Regina Spektor: “Far”


At this point, there’s probably not much point trying to tie Regina Spektor’s career to a strict, straightforward narrative arc. On the surface, hers might seem like a common enough story: The artist cranks out a few cult records in relative obscurity, attracts major label attention with her breakthrough Soviet Kitsch, then steps into the big-time with Begin to Hope, a bigger-budget album that made enough pop concessions to draw in a few new fans but not so many that she lost many of her old ones.

The thing is, nothing’s quite as simple as it first seems with Regina Spektor: Her music has always been pop at heart, and Begin to Hope didn’t reject her quirkier tendencies so much as it smoothed them out a bit. And now, Far muddies things even more; at once the most commercial and accessible album of her career as well as a more sophisticated and deceptive album than Begin to Hope, it’s nothing if not a careful and competent demonstration of how to make a play for the mainstream without selling your soul.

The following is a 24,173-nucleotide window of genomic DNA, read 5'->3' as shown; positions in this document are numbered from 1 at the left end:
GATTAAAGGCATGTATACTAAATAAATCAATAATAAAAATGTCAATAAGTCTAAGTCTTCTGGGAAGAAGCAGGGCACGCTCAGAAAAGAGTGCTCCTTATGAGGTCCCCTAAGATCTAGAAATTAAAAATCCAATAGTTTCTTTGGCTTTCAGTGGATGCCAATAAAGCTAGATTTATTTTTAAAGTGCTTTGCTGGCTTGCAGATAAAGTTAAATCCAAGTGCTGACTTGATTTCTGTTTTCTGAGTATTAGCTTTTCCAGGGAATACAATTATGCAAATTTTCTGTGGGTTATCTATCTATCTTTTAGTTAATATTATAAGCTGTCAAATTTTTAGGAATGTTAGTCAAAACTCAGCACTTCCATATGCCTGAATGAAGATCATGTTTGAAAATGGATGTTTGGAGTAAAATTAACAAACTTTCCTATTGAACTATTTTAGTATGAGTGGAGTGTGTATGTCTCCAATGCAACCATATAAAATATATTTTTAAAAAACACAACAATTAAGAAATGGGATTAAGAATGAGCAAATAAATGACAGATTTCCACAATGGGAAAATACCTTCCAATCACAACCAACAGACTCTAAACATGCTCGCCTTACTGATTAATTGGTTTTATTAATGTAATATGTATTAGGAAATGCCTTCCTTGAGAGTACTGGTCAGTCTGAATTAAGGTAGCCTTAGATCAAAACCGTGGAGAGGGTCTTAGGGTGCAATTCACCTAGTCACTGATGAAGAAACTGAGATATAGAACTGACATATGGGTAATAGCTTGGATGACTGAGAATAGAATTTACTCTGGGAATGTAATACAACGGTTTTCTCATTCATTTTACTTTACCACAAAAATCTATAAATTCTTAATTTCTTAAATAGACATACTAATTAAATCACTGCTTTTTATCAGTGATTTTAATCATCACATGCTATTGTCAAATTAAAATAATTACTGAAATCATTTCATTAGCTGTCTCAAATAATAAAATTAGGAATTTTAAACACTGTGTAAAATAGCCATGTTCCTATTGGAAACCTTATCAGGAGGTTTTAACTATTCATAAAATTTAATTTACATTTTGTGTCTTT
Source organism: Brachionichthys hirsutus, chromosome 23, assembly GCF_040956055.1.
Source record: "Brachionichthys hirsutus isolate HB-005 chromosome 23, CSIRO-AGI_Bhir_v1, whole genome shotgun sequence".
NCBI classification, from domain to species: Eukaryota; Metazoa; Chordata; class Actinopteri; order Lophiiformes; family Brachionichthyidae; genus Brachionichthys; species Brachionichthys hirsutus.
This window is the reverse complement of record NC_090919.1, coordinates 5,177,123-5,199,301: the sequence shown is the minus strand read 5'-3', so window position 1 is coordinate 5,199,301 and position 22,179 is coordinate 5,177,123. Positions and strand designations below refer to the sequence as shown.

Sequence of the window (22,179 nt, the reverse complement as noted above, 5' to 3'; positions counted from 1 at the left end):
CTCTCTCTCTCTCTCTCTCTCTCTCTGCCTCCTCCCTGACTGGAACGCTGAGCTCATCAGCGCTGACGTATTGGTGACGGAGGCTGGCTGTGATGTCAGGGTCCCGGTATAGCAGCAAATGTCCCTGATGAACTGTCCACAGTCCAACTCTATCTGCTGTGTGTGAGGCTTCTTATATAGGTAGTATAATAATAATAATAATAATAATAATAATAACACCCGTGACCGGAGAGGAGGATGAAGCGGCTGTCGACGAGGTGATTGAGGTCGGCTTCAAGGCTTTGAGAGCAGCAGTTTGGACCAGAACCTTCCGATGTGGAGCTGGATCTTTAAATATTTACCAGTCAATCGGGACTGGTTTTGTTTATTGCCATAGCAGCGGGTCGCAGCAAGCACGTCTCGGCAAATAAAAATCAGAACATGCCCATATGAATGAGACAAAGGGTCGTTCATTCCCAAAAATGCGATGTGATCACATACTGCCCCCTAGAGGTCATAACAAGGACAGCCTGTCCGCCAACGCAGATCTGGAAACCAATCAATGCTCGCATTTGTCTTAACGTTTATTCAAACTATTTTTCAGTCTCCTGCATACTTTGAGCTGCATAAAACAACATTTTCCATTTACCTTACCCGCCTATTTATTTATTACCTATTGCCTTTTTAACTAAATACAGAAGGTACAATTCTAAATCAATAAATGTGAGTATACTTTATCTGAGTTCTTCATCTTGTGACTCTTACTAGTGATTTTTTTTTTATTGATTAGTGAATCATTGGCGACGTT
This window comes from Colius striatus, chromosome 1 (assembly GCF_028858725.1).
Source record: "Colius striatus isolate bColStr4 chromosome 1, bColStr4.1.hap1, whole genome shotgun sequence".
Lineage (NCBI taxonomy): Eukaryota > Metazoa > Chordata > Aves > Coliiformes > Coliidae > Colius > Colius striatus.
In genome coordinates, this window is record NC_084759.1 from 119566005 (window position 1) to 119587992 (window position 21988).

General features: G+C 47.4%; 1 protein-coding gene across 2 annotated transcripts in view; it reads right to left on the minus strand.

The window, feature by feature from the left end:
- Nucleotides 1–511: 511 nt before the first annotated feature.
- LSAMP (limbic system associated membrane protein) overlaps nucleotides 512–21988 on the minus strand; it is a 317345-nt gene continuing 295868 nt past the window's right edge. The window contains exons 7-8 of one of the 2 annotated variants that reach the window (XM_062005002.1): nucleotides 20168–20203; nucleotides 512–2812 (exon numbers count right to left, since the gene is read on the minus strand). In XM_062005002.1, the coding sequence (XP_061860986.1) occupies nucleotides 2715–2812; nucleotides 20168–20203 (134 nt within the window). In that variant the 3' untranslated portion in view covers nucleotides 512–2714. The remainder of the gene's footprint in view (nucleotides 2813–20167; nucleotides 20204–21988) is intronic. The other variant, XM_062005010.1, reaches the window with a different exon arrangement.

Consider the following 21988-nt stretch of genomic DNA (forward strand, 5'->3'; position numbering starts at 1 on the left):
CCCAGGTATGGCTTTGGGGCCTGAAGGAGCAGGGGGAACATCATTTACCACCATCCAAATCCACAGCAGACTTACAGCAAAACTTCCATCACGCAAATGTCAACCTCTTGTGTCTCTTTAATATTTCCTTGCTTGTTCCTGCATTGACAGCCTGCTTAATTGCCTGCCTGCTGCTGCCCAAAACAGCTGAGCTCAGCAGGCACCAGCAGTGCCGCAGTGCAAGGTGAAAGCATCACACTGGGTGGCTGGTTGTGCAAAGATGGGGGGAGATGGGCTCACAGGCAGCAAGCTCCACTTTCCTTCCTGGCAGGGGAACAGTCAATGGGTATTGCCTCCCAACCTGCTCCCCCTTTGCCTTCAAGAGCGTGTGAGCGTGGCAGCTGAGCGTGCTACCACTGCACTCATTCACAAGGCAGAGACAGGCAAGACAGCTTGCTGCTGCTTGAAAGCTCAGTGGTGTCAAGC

Read the rest at Stereo Subversion.


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